When Mah Yick moved his Chinese hand laundry from Salmon Arm's Chinatown to Hudson Street, he ruffled feathers on City Council but the move was strategic. Relocating his business put Mah closer to the three hotels than his competition. It was all about location, location, location.
Drawing on the Salmon Arm Museum’s teaching collection, carefully created reproduction artefacts, and cultural advisor Eugenie Mah, this exhibit illustrates the simple technology, hard work, and entrepreneurial spirit needed to compete in the laundry business in 1912.
Using the story-within- a-story technique, curatorial staff shares an account of Mah’s personal loss when his wife, Jean, died two months after the birth of their second child. Unable to care for his small children, Mah was convinced to send his daughters to the Methodist-run Oriental School in Victoria. In spite of the miles between them, the widower succeeded in keeping his family together.
See how repealing the Chinese Exclusion Act directly affected Mah and his family. A story of triumph, this exhibit concludes with the heartwarming chronicle of Laura Mah, a motherless infant, and her place in national history.
A new addition to the gallery is the “photographic” display Mah’s Town, then and now
Early this spring, photography enthusiasts Wendy and Ian Clay re-shot a selection of landscapes by turn- of- the-century photographer Rex Lingford. Recognizing that earth has been reshaped, that buildings are taller now, and trees now grow where a landscape was barren, this black and white retrospective is a stunning comparison. See how much Mah Yick’s landscape has changed!
More on the Mah family:
Hot off the press: an article by Teresa Bradford, Laura Mah Wong's daughter, one of the first three Canadian born Chinese to receive her citizenship in 1947 from the United Church publication Mandate,
Imagine Salmon Arm covered in dense bush with streams and rivers plugged by beaver dams. 130 years ago this area was inhabited by a few fur traders, squatting settlers, and the Secwepemc, the first people.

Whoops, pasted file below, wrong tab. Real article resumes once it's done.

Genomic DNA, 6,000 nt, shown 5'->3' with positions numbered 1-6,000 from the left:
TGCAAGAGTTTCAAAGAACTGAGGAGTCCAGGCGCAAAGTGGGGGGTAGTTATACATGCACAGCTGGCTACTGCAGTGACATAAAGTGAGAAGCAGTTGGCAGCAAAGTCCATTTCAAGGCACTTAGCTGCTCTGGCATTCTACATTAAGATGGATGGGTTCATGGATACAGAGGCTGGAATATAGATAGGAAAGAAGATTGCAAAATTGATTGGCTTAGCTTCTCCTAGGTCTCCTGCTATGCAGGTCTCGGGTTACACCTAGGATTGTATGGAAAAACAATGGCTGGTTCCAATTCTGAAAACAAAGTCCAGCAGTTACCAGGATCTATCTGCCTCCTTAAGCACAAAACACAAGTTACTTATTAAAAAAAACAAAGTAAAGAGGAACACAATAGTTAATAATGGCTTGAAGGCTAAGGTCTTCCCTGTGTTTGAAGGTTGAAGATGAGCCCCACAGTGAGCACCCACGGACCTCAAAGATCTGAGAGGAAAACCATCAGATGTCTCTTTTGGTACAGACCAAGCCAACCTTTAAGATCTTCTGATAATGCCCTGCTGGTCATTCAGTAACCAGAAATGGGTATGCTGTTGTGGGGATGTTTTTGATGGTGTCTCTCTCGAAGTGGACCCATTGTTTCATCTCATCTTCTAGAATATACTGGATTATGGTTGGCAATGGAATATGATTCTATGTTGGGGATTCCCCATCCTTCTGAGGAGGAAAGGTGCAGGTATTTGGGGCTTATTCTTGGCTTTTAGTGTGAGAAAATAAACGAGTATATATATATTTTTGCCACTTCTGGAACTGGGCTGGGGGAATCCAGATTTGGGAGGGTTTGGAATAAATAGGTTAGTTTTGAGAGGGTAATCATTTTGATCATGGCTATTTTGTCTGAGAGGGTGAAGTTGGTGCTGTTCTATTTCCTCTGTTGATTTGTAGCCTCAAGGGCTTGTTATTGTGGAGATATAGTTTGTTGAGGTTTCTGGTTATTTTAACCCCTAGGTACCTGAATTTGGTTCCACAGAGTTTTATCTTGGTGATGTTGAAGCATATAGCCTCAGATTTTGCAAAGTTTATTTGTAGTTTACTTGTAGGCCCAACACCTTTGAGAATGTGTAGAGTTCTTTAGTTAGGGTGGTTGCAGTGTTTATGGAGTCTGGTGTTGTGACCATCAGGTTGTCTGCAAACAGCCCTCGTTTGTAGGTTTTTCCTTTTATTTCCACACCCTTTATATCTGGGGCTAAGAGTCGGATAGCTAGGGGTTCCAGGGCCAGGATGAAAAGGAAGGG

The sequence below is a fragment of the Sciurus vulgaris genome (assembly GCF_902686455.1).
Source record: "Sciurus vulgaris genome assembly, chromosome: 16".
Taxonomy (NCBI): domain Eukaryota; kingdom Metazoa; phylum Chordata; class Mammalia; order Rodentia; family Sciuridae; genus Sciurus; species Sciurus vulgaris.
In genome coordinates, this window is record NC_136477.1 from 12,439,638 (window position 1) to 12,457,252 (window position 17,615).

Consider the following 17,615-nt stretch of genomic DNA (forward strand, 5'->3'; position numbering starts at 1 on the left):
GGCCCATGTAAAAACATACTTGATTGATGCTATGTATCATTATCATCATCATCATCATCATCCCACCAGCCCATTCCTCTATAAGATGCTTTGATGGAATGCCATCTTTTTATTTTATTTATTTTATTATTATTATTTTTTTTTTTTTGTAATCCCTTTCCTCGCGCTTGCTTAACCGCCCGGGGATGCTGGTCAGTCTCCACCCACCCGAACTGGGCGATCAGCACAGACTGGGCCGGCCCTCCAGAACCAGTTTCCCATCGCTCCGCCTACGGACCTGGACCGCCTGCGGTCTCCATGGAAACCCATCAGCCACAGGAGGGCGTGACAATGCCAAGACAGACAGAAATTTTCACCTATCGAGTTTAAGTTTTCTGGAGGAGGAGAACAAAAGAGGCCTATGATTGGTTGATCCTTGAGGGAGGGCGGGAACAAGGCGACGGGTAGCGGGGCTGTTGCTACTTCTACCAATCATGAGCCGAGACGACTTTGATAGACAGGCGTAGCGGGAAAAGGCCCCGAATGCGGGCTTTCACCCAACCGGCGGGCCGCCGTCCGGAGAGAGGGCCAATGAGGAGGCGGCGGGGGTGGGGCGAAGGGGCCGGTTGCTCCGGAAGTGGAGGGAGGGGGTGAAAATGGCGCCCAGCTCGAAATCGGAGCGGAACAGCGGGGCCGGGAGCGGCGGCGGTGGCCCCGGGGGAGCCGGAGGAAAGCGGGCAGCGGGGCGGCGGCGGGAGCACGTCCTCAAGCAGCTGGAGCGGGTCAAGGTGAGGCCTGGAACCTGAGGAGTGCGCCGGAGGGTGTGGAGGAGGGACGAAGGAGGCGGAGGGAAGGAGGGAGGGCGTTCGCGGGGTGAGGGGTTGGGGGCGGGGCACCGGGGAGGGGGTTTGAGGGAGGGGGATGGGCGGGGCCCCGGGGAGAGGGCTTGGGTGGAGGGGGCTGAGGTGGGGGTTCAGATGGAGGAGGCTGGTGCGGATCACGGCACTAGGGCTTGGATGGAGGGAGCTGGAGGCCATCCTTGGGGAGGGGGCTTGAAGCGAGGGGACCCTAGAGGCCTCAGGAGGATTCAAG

When the last Canadian Pacific Railway spike was driven into the ground 45 miles east of this area in 1885, life in western Canada changed. A railway and a communication network spanned the nation. And when trans-continental service began in 1886, Salmon Arm became a stop on the CPR mainline.
Soon the rail service brought settlers and their effects to our community. Within a decade newcomers were exporting fruit, produce, and lumber. By 1914 they were exporting their sons to a war a world away.
This exhibit explores the key role the Canadian Pacific Railway played in Salmon Arm’s early development, its part in communication with the outside world, and how that all changed with the end of trans-continental passenger service.
This exhibit runs until February 2017
Sit back and enjoy a short video with retired telegraph operator
The Salmar Community Association recently made one curator very happy. Its Board of Directors kindly wrote a cheque for exhibit frames for this year's exhibit - a photographic record of the CPR. Thank you Salmar Board!
Watch for the exhibit opening June 26th. There will be lights, sound, and images that will move you! Until then, see you at the Salmar.
The Story of Ruth begins October 5, 1921. The gate swings shut at Asterfield, the farm and residence of Annie Florence and Arthur Adair Brooke. Doctor Connolly arrives on the scene. At 11:30 pm, he examines Mrs. Brooke, sees that his patient is in advanced stages of labour, and decides to take her to the General Hospital in town.
The event that is about to take place is unplanned. With three adult sons, days on the Brooke farm revolve around farming and animals. For more than a decade, life in Salmon Arm is settled. Then a remarkable thing happens - a small miracle. Baby Ruth Adair Brooke is born. Although old enough to be grandparents, her parents are delighted.
The birth takes place on the 6th. Annie gives Ruth her maiden name and Arthur chooses the middle name. Arthur sets to work recording Ruth’s story in small-format books. He paints watercolours like modern parents snap digital images, which places Ruth in the Salmon Valley landscape.
This exhibit contains twenty-eight digitized images from a collection of over 324 tiny paintings. Additional images are located on site in Marjorie's Tea room. The display has been moved to RJ Haney Heritage House and runs from June 1st until the Village closes in September.